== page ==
Mexican Teachers Protest Ed Reform
Boy, if you think education and teachers unions are bad in the US, check out Mexico!
Mexico’s highly anticipated education overhaul program — intended to weed out poorly performing teachers, establish professional hiring standards and weaken the powerful teachers’ union — is buckling under the tried-and-true tactic of huge street protests, throwing the heart of the capital into chaos.
A radical teachers’ group mobilized thousands of members in Mexico City last week, chasing lawmakers from their chambers, occupying the city’s historic central square, blocking access to hotels and the international airport, and threatening to bring an already congested city to a halt in the coming days.
These mobilizations, analysts said, suggest how difficult it may be for President Enrique Peña Nieto to get through this and other changes he has pushed since taking office in December, including an energy and telecommunications overhaul deemed vital to revving up the economy.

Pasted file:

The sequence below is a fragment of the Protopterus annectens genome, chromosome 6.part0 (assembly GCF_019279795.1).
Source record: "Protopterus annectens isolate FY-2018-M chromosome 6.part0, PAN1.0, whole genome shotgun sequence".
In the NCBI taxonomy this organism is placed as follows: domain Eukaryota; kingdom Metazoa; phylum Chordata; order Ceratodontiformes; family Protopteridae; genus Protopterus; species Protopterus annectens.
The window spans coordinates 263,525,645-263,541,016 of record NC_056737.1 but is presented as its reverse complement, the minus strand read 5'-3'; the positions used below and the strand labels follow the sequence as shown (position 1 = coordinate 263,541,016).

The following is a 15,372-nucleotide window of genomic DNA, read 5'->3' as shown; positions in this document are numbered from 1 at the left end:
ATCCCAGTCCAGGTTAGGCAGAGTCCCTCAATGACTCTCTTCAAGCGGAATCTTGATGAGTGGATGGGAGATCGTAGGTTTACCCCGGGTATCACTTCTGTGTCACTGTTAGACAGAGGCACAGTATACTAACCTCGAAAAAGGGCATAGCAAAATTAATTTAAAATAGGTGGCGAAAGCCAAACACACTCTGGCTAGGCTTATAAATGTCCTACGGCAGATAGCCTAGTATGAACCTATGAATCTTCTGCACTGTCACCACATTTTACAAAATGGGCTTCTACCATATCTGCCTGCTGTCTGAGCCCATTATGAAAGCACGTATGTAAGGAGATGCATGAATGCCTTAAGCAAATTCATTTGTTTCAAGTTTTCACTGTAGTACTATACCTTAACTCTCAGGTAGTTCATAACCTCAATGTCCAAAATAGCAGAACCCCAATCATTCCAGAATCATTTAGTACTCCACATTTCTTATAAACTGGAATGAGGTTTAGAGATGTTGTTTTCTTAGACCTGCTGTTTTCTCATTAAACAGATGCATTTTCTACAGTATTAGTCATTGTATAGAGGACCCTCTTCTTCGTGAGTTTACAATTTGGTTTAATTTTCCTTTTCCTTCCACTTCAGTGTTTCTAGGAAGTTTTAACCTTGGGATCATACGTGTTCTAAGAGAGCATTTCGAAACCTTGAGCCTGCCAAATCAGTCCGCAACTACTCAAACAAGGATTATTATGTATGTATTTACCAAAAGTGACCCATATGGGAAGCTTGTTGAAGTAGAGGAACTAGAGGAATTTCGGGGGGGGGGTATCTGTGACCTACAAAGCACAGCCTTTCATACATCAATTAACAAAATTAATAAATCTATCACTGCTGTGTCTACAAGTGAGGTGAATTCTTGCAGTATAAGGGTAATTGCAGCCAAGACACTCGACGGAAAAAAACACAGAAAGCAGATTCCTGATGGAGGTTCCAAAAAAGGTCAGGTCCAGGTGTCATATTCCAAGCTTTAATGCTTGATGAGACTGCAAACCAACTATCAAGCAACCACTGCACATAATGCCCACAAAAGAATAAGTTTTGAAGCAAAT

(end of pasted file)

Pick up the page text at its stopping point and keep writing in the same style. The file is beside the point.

Already, lawmakers, who passed the principal outlines of the education program in December and are negotiating additional legislation needed to carry it out, have shelved one of the bill’s most vital provisions, an evaluation requirement aimed at halting the common practice of buying and selling teaching jobs and establishing mechanisms to fire poorly performing instructors.
“What has happened is very grave,” said Sergio Aguayo, a political analyst at the Colegio de México. “A kidnapped city and a dismantled reform.”
Mr. Peña Nieto had focused on the public education system because he and analysts have called it vital to moving more people into the middle class.